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Spring Grove, PA — Six months after police shot 32-year-old Ryan Smith, while he was handcuffed in the back of a police car, an officer was charged. Officer Stuart Harrison is facing a second degree assault charge after claiming he 'accidentally' shot Smith in the leg for not getting into the patrol car fast enough. Hanson stated that he thought he was holding his taser while attempting to force Smith's leg into his cruiser.

Harrison claimed that he meant to grab his taser and instead grabbed his gun which is heaver, has a skinnier grip, a different trigger, and is not yellow.

Since the day he was charged, the officer's defense team and even the prosecutors, who are apparently extremely pro-cop, have repeatedly asked for the case to be dropped. This week, in a rare move, the York County District Attorney’s Office stated they cannot drop the criminal case against Harrison thanks to a judge who is refusing to give Harrison blue privilege.

President Judge Maria Musti Cook made the decision in the case wondering why Harrison is being treated differently than anyone else who would have shot a mentally ill restrained man in the leg.

“I have to say — I’m trying to say this politely — I found it quite lame," Cook said of the legal reasoning set out in the motion to dismiss, according to the York Daily Record. “Why is this case so different than all other cases that come before this court?"

The answer to that question, of course, is the fact that Harrison wears a badge.

On the day in question, Harrison, now 59, responded to a call at a bank about a man who was clearly mentally ill and refusing to leave. Smith had tried to withdraw $500,000 and didn't have an account at the bank. His family said he had been released from the psychiatric hospital the day before.

Amanda Cozio took photos during Smith's arrest, which document her claims that he was posing no threat and had no reason to be shot.

"He didn't even warn him," the 25-year-old woman said. "He pulled his gun out and shot ... No warning, nothing. The guy didn't do anything. He was sitting there ... For him to be handcuffed and sitting down, why?"

Police immediately admitted to shooting Smith. However, when asked if he was in handcuffs at the time of the shooting, they chose to remain silent. It has since been determined that he was indeed handcuffed.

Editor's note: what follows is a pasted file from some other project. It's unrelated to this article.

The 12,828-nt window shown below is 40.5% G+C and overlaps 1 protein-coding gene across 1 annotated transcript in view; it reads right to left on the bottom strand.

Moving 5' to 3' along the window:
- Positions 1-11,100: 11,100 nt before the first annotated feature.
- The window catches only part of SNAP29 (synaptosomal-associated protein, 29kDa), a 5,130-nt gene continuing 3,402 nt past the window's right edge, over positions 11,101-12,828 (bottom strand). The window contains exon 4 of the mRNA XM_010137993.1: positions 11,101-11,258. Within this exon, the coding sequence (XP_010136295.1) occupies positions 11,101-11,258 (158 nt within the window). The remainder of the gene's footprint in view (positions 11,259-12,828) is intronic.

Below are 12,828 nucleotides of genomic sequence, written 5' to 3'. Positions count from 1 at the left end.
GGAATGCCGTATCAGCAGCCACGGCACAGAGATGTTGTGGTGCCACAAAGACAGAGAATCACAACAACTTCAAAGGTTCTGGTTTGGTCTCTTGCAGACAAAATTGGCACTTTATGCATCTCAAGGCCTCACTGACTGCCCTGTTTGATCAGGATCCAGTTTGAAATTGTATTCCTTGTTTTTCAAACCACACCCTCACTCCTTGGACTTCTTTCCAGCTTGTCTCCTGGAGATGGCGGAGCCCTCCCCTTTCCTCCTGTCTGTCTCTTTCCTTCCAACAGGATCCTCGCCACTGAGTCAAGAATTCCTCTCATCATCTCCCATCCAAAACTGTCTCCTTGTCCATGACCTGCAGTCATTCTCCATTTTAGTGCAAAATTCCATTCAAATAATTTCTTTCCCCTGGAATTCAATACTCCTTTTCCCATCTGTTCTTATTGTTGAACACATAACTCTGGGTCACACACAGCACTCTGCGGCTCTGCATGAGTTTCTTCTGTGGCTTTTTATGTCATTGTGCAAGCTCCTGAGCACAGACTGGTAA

In the images above, it appears that there is no struggle and the man appears to be cooperating.

According to police, and the 911 call below, officers responded to a disturbance call of a man who apparently refused to leave the bank.

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Pennsylvania State Police issued a statement noting that "responding officers encountered a male subject inside of the bank that resulted in a confrontation."

That confrontation was captured on witness cellphone and Smith never appeared to be violent.

After engaging Smith and cuffing him on the ground, officers are seen escorting him out, apparently without any trouble.

"I seen them bring a gentleman out in handcuffs," Cozio said. "They walked him over to the car, slammed him on the side of the police cruiser and searched him."

The woman seen in the photo above was apparently yelling at the police, "He's not in his right state of mind, you don't understand," Cozio said.

According to Cozio, after the brief spat of yelling, the man was placed in the back of the police car, but with his legs our and his feet on the ground. The car door was open, and the officer shot him.

"And they shot him," Cozio said. "They shot him in the back of the car ... while he was sitting down in the back of the cruiser ... I don't understand how this could happen."

Moments later, according to the 911 scanner, the officer then radioed in "shots fired," indicating that he'd shot the man in the leg. Police then asked dispatch to send EMS.

According to police, Smith was shot in the leg and the bullet hit an artery, causing severe bleeding.

After he was shot, Smith fell to the ground causing the woman who was with him to go into full panic mode. The woman began yelling, "You didn't have to shoot him, why did you shoot him? He's not in his right state of mind," according to Cozio.

After watching this scene unfold, Cozio says she decided to step in and help the woman out so they didn't shoot her too.

"I worried about, 'Let's get (her) back, so they don't shoot her," Cozio said. "She was crying and shaking."

Smith pleaded guilty to defiant trespass and disorderly conduct for one year of probation over the incident and his family has since filed a lawsuit.